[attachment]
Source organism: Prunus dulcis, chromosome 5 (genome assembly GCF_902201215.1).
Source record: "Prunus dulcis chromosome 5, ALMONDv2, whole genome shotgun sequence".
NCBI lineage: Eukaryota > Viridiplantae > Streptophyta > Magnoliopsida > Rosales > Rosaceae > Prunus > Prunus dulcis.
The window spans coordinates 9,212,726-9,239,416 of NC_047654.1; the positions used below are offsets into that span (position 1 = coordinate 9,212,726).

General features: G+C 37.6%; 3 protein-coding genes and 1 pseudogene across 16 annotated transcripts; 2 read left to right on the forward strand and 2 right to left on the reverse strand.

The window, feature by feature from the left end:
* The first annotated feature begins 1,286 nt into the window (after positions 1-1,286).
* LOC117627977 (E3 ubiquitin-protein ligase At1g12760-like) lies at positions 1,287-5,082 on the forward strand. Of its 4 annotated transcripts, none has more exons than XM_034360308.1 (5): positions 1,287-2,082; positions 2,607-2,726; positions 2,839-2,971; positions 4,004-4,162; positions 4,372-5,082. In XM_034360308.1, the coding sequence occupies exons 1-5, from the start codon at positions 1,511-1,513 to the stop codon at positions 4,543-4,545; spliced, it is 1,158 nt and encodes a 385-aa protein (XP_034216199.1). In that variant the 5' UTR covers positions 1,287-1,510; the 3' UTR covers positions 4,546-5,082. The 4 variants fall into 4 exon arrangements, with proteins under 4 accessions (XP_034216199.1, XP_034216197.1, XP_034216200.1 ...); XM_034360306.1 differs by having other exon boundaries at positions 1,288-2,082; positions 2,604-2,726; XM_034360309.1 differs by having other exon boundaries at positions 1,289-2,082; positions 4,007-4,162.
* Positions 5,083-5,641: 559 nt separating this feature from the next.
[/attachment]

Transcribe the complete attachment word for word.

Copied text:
Source organism: Prunus dulcis, chromosome 5 (genome assembly GCF_902201215.1).
Source record: "Prunus dulcis chromosome 5, ALMONDv2, whole genome shotgun sequence".
NCBI lineage: Eukaryota > Viridiplantae > Streptophyta > Magnoliopsida > Rosales > Rosaceae > Prunus > Prunus dulcis.
The window spans coordinates 9,212,726-9,239,416 of NC_047654.1; the positions used below are offsets into that span (position 1 = coordinate 9,212,726).

General features: G+C 37.6%; 3 protein-coding genes and 1 pseudogene across 16 annotated transcripts; 2 read left to right on the forward strand and 2 right to left on the reverse strand.

The window, feature by feature from the left end:
* The first annotated feature begins 1,286 nt into the window (after positions 1-1,286).
* LOC117627977 (E3 ubiquitin-protein ligase At1g12760-like) lies at positions 1,287-5,082 on the forward strand. Of its 4 annotated transcripts, none has more exons than XM_034360308.1 (5): positions 1,287-2,082; positions 2,607-2,726; positions 2,839-2,971; positions 4,004-4,162; positions 4,372-5,082. In XM_034360308.1, the coding sequence occupies exons 1-5, from the start codon at positions 1,511-1,513 to the stop codon at positions 4,543-4,545; spliced, it is 1,158 nt and encodes a 385-aa protein (XP_034216199.1). In that variant the 5' UTR covers positions 1,287-1,510; the 3' UTR covers positions 4,546-5,082. The 4 variants fall into 4 exon arrangements, with proteins under 4 accessions (XP_034216199.1, XP_034216197.1, XP_034216200.1 ...); XM_034360306.1 differs by having other exon boundaries at positions 1,288-2,082; positions 2,604-2,726; XM_034360309.1 differs by having other exon boundaries at positions 1,289-2,082; positions 4,007-4,162.
* Positions 5,083-5,641: 559 nt separating this feature from the next.